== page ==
I really want to trust Mint and be able to recommend it to clients but I have reservations that have kept me from trying it out. I actually registered but couldn’t bring myself to registering my log in info.

    My issues are threefold:
    1. the marketing suspicion: a free site has to make money somehow. There are ads, yes. What a treasure trove of information to market to me and sell even as an aggregate. I don’t know if they are mining this data now, but I think doing so in the future will be an irresistible siren call.

    2. security: hack or inside job, the greater the concentration of this info, the greater lengths people will go to in order to gain access to it. Why do you rob banks–because that is where the money is.

    3. privacy: Mint at the moment promises that they will not sell your data. We have seen the creep of privacy standards on places like Facebook. I suspect Mint will be tempted down the “change the privacy agreement and hope no one objects too vehemently.”

    4. As I understand it, many financial institutions expressly forbid sharing your log in information with any entity. The bottom line drives these big banks and credit card companies. If fraud were to occur, my expectation would be that they would consider me on the hook for the fraudulent purchases.

  5. ivan August 13, 2010 at 1:02 PM # is the most comprehensive one. it includes virtually any bill including gas, telephone, etc

  6. Matthew Lewis August 9, 2010 at 2:36 PM #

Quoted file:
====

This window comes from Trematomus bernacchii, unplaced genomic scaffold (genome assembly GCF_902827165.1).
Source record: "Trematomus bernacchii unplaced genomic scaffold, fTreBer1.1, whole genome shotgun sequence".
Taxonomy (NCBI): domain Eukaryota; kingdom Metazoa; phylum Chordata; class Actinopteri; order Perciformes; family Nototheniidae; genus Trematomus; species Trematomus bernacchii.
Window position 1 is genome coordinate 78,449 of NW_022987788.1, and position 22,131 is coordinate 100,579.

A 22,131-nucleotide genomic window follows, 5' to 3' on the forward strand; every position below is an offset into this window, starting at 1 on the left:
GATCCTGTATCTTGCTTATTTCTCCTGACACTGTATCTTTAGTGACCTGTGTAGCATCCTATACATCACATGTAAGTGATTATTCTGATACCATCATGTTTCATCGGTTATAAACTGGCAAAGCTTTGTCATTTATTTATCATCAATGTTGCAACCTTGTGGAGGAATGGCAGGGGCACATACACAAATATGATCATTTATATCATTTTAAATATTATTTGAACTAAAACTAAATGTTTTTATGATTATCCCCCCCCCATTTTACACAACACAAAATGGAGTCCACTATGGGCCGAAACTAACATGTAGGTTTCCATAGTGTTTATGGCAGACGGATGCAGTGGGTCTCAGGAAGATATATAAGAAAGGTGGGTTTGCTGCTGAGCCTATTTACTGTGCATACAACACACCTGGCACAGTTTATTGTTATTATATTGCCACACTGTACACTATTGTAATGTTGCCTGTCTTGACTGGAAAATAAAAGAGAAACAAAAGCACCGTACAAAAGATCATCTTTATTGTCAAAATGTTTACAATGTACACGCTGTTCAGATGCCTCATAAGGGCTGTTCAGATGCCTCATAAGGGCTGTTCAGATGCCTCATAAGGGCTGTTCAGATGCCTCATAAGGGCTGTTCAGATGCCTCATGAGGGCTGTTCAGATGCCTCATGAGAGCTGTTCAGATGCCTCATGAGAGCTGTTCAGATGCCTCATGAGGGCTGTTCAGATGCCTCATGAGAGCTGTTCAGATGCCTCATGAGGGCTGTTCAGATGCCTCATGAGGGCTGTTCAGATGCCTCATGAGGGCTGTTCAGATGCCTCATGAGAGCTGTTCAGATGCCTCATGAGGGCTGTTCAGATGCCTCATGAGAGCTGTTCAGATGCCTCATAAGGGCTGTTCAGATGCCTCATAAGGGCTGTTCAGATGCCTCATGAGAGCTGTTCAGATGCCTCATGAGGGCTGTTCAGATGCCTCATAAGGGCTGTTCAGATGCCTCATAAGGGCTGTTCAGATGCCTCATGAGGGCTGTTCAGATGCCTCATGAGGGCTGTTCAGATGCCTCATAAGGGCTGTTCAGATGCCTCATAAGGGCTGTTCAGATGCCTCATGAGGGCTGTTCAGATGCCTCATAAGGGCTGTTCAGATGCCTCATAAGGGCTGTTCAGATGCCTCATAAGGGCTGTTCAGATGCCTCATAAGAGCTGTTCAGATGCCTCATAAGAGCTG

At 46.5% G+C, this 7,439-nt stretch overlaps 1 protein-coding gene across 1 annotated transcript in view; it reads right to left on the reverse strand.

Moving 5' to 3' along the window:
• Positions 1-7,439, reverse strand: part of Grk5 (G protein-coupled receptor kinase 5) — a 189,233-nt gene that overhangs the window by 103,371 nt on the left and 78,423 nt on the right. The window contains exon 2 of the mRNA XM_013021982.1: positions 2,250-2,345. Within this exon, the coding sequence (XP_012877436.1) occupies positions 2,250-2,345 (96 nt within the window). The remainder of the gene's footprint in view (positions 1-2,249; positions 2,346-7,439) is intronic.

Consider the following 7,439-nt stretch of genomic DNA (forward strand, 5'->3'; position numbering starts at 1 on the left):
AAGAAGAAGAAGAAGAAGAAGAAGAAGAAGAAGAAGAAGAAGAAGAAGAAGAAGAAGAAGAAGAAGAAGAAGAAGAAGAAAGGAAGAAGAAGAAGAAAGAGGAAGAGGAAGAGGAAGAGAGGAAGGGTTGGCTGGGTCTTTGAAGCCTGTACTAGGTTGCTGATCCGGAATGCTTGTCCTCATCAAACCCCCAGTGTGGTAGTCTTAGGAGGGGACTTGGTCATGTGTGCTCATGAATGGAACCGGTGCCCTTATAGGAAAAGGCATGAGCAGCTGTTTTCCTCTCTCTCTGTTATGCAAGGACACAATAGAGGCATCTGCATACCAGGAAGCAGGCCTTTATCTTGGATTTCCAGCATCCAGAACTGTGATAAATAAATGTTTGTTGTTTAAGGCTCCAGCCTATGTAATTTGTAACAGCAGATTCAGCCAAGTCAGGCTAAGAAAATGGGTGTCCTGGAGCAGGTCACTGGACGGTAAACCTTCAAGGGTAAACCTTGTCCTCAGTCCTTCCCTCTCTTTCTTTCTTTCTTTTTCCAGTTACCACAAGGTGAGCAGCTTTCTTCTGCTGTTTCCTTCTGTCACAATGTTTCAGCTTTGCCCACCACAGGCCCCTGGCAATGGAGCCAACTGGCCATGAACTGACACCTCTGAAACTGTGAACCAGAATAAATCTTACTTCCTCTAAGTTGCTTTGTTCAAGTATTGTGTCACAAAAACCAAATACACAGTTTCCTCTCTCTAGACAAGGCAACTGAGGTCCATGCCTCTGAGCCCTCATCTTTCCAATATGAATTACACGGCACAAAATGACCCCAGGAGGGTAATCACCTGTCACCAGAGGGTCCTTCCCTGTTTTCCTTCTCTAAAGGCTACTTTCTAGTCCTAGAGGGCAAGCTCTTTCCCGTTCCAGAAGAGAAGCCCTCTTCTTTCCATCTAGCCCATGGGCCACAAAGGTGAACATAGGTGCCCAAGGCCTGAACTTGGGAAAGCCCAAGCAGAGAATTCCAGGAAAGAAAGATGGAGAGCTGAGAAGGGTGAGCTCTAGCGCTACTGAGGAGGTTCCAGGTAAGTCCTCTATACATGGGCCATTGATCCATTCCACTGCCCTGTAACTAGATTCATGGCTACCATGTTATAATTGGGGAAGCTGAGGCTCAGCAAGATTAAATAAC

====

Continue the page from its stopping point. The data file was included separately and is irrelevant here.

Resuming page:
Thanks for checking on that, Matt. If I’m understanding correctly, their answer doesn’t really help in my situation since I’m not starting fresh – I already have a lot of money in a lot of categories and I need to keep those allocations.

    However, I did find a way that (I think) will fix this shortcoming. I simply set the budgets for my first month to what I actually need to set aside for that month, PLUS the amounts I already had in each category. (Naturally this meant I also had to increase the total budget amount, which wasn’t a problem because I have the money in the bank to cover it.) Next month I can just edit the budgets down to their usual levels.

    So I got that hurdle all worked out and it seems to be fine.

    Unfortunately, that’s when I realized that Mint apparently doesn’t support split transactions, which is another requirement for my overall record keeping to work. So for now, I’ve switched over to “Budget” from Snowmint. This is an envelope budgeting program, which I see Mint says they don’t support but seems to be what my real need is.

    “Budget” doesn’t automatically retrieve transaction data or bank account balances, but otherwise it’s very slick. Clunky interface, but very easy to use and I think it will do what I need.

    Thanks again for checking with Mint about that. Hopefully the tip about increasing the first month’s budget will help someone else.

  7. Matt Bell August 5, 2010 at 9:38 AM #